A part of the listing of /var. Most directories (d...) belong to root.root which is as well an user, as a group. However, mail and stuff are groups, which aren't identical with the user.

update (after the update of the question):

If I want to allow my PHP script that run on the server the permission to write to a file, would that permission be specified in USER, GROUP or OTHER? If I want to deny a website visitor's browser to see the contents of a directory, would that permission be specified in the dir's USER, GROUP or OTHER?

Well - it is not the permission of a script to do this or that. It is always the permission of the user who runs the script.

To run a script, the user must be able to read it, which means, it is read from disk to put it into memory, to execute it. You can't execute it, without reading it.

To write to a file, the user has to have the permission to write to a directory - not the script or program.

If the program, writing to a directory, is a server, it is typically not started from an anonymous user in the web, but from a special user like 'www'.

share|improve this answer
    
Thank you for clarifying the name confusion. My FTP program (Filezilla no less) uses OWNER, GROUP and PUBLIC and I didn't know this wasn't the proper Linux names. I'll edit my question to avoid confusion. I think the other information in your answer isn't relevant or I am still missing soemthing big here. –  JannieT Jan 19 '12 at 10:54
    
So, you are saying (in a rather round about way) that typically on a shared hosting setup, the USER permission affects what the PHP script running on the server can do, right? And so in that case, unless there is a very special scenario, the GROUP permission should not be more constraining than the USER setting, right? What about a visitor's browser permissions? Is that equal to OTHER? –  JannieT Jan 19 '12 at 17:48
    
Last question first: The users browser runs on a different machine and is in no way of influence. The server does not even know, what permission the user on the remote machine has, and what username is used over there. –  user unknown Jan 19 '12 at 19:14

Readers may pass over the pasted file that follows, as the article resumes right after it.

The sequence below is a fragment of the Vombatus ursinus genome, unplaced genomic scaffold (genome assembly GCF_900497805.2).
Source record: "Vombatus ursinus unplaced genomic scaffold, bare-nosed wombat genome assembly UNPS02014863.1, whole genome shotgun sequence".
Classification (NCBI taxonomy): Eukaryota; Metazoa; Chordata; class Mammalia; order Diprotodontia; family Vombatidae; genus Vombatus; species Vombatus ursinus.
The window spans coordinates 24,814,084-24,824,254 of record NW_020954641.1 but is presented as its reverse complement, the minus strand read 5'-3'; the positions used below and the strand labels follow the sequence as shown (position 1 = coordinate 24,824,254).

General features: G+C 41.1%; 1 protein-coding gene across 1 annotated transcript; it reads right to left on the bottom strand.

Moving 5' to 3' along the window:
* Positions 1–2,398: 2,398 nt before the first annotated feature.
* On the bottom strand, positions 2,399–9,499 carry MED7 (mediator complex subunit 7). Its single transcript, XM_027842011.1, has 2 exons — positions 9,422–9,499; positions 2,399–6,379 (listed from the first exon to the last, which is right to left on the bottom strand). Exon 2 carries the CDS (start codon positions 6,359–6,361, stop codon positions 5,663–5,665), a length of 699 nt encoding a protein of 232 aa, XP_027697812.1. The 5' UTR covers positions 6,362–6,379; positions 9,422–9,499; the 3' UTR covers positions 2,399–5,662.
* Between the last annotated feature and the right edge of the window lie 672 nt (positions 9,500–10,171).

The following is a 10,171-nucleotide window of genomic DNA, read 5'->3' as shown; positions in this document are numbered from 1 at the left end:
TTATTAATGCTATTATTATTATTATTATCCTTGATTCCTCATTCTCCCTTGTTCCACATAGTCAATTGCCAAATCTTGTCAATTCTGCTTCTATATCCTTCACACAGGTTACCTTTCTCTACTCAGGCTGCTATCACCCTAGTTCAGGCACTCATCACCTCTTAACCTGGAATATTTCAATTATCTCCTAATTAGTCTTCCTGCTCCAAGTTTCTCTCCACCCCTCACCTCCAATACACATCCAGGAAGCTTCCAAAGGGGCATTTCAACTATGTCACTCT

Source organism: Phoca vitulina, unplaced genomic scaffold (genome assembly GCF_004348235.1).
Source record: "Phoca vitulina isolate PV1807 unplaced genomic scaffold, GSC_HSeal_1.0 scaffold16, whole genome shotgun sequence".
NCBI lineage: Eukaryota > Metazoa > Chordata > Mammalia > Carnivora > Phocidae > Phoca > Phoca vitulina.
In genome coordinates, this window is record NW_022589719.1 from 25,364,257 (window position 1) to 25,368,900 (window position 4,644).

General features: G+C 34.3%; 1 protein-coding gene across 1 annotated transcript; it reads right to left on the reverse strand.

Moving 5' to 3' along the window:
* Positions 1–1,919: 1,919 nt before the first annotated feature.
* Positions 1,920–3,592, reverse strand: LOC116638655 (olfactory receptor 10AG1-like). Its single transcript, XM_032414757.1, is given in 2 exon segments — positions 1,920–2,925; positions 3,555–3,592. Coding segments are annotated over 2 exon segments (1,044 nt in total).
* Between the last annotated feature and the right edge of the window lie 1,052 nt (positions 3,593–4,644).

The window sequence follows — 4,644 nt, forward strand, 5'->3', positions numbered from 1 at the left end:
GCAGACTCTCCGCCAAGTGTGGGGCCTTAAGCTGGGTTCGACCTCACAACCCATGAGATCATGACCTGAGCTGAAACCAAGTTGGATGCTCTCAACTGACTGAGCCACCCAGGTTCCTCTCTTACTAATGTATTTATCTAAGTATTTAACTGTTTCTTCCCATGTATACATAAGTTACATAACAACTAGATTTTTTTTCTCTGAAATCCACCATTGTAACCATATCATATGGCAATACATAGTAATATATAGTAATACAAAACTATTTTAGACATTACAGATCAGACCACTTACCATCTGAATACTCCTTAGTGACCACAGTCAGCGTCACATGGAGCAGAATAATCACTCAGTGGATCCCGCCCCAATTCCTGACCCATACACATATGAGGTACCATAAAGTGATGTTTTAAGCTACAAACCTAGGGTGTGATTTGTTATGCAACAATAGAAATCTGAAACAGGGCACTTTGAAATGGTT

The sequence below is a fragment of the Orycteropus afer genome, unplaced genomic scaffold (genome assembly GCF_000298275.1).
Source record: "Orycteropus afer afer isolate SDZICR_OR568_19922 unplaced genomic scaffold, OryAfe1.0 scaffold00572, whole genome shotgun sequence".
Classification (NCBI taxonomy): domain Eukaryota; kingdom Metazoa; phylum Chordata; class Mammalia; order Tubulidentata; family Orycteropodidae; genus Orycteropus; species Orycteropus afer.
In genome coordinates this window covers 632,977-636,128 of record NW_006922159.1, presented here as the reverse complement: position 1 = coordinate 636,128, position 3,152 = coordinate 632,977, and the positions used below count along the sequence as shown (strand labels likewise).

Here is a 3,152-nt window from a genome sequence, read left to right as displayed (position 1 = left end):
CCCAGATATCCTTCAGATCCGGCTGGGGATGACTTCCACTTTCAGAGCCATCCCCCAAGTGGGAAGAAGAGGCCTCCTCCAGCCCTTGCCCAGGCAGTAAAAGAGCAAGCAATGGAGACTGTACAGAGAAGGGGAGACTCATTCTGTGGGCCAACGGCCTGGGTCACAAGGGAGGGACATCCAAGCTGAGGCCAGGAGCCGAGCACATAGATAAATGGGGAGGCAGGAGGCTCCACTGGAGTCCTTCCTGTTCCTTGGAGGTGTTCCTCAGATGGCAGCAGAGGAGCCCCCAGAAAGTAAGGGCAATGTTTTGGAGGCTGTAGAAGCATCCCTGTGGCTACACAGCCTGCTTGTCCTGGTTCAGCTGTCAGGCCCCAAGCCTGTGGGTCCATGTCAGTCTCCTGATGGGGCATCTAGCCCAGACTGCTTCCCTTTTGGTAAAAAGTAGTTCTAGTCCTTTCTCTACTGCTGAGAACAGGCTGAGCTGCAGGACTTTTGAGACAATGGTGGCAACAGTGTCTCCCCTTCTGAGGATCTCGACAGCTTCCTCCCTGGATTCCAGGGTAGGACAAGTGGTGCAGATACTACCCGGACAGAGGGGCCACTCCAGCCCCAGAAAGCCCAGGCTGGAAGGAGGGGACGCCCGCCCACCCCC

There is no overall user-permission. The first question is, who is the user, running the PHP-script? This will depend on the server, which is used and its configuration. Servers are mostly started at startup via init-scripts, which means, with root permissions, but root may start them in the name of a third user, like www or www-admin or something. In normal cases the installation will take care of this, and you won't modify permissions of files manually. However, read the manuals of your server and the README files. –  user unknown Jan 19 '12 at 19:29
    
Picture starting to get clearer here. So you are saying no matter how the server is configured (special users, apache etc.), the file and folder permissions can in no way affect the access permissions of a visitor's browser? If I want to control browser access I need to use .htaccess files or obscure folder names etc. –  JannieT Jan 20 '12 at 6:40

Because you talk about shared hosting, let me just add some fun details about a shared hoster I often work with. From my experience, a setup like this is not uncommon in shared hosting environments.

In shared hosting environments, it is not unusual that there are several users sharing the same host with you. Naturally, they all have user accounts.

My user account may be 123456-user1. Now what is done is, my primary group is set to nobody or nogroup, so that all new files and folders I spawn belong to 123456-user1:nobody.

They don't just throw all users on the host into the same primary group for security concerns I would assume.

So now I can read my files, no group can read it (cause, well, the group is nobody), how does Apache even read it?
Apache reads it by running an instance under your own user account. For example, with PHP, it would run in CGI Mode to execute files under your account.

So the first octet of the permissions is what's relevant for the whole system. It defines what both you and website visitors (so to speak) can do to the file. The group can be ignored. And the last octet for others is somewhat equivalent to the owner part.

share|improve this answer
    
Thanks, Oliver. Very clarifying real example –  JannieT May 31 '12 at 14:10

Your Answer

 
discard

By posting your answer, you agree to the privacy policy and terms of service.

Not the answer you're looking for? Browse other questions tagged or ask your own question.